At a community meeting held Tuesday evening in the Libby Middle/High School gym, school officials explained why they chose not to publicly announce a threat made at the school last week, and pledged to find ways to better handle such situations in the future.
A student discovered the threat — a message suggesting a shooting would occur at the school on Oct. 10 — in a boy's bathroom on Oct. 4.
School officials immediately notified law enforcement of the threat. When investigators found that students were not in imminent danger, school officials decided not to announce the threat and not to cancel homecoming or other school activities.
Nonetheless, word of the threat had spread on social media by Sunday. Ruth VanWorth-Rogers and Jim Germany, the school's principal and vice principal, respectively, fielded phone calls from parents angry not only to have learned about the threat a few days after it occurred, but to have learned about it on Facebook.
At Tuesday's meeting, Superintendent Craig Barringer, VanWorth-Rogers, Germany and Libby Police Chief Scott Kessel faced a crowd of a few hundred adults and children.
“We're here not to be fed to the sharks, but to find a [better] solution,” Barringer said in his opening remarks.
Barringer stressed that they took the threat seriously — “At no time would we ever place students and staff in danger,” he said — but under advisement from law enforcement “did not think it warranted stopping the normal pace of school.”
They also did feared creating unnecessary panic that might hinder the investigation, he said.
“[We thought] the best thing we can do is present a normal routine,” he said. “Right or wrong, that's the plan we went with. We will now ask, what should we have done differently, what would we do the same.”
Acknowledging that it had been “an emotional week for all of us,” VanWorth-Rogers said it was “a very difficult decision for us” not to announce the threat, but that they “felt strongly” about not wanting to cause panic, hinder the investigation or unintentionally encourage copycat behavior.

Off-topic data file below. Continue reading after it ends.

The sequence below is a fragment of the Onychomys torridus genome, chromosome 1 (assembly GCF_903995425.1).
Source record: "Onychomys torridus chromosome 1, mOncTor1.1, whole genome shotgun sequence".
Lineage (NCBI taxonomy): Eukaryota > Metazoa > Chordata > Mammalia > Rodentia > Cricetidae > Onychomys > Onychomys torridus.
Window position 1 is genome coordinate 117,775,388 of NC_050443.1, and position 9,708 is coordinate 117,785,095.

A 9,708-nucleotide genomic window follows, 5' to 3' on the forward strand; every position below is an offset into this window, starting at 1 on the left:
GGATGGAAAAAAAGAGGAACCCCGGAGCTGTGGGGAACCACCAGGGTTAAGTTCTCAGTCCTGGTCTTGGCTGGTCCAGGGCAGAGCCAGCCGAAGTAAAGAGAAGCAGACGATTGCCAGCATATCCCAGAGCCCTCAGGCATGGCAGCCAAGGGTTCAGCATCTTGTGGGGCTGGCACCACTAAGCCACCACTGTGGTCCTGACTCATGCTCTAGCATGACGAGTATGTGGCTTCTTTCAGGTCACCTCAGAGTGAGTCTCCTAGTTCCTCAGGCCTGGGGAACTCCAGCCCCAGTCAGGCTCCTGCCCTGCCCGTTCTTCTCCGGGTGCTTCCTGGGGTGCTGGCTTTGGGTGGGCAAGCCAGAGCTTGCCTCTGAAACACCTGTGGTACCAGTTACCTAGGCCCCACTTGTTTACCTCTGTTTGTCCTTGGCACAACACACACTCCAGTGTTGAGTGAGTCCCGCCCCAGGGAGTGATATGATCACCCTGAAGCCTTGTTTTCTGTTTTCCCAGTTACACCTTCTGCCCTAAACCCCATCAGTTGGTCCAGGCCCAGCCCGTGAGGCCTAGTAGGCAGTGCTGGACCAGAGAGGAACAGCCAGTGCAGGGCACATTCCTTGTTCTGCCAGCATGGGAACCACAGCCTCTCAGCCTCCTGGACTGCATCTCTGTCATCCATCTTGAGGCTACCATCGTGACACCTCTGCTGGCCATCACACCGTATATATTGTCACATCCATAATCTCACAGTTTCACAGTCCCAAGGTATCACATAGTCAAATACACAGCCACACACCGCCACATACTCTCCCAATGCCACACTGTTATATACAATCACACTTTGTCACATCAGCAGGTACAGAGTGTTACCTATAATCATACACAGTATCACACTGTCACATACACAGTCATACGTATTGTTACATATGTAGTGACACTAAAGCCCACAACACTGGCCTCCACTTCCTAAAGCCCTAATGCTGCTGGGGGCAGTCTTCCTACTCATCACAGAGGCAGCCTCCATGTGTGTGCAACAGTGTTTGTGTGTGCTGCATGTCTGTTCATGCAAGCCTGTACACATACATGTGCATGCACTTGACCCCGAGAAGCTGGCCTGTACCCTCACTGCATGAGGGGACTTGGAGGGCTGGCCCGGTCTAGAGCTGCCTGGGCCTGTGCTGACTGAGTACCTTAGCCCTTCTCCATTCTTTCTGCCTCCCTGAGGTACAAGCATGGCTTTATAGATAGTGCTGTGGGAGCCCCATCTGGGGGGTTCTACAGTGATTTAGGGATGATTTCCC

Noting that “this situation has been very fluid,” VanWorth-Rogers shared a timeline of the threat's discovery and investigation, which included mention of a second threat discovered the day after the first.
That message was the “beginning of a countdown” to the threatened shooting on Oct. 10, she said.
Kessel provided a behind-the-scenes glimpse of law enforcement's response, noting that he was unable to share certain details due both to the ongoing investigation and to not wanting to reveal police tactics.
Libby Police Department called in additional resources from the Lincoln County Sheriff's Office, the Montana Division of Criminal Investigation and the FBI, he said, and stepped up security at all local schools and at homecoming activities.
Outside law enforcement helped determine that students were not in imminent danger, Kessel said.
Police believe they have identified the “very small and close” group of students responsible for the threat, but were still investigating, he said.
After Barringer invited questions, many parents shared their thoughts — many expressed in exasperated, frustrated or incredulous tones, and some met with applause.
“[You've] got a lot of pissed off parents because of a lack of communication,” one woman said. “A lack of information on parents' parts means they're going to fill in own holes. How can we involve parents concerns and input in the future?”
To this and similar questions Barringer reiterated their plan to evaluate their response to see what worked and what didn't, and to adjust accordingly.
“We do need to know how to communicate to you more effectively,” VanWorth-Rogers said.
Someone asked if parents would have been notified had the news not spread on Facebook. Barringer said they planned to let people know by noon Monday if the investigation was not resolved that morning.
After Kessel mentioned the need for a school resource officer, a man asked whether parents could volunteer to provide security at the school, a question many had raised on Facebook.
The issue with volunteers, Kessel said, is that the department requires a person with law enforcement training, “not just someone who's a good shot.”
Someone asked if the school district will press charges.
“Absolutely,” Barringer said.
Cathy Turner-Haskins, who attended the meeting with her husband and two daughters, both students at the school, said she thought “they took a lot more heat than they expected” but were given many good ideas.
The lack of communication was the main problem, she said.
“Sometimes [they must] keep things quiet, I get that,” she said. “But if they had only let us know [something].”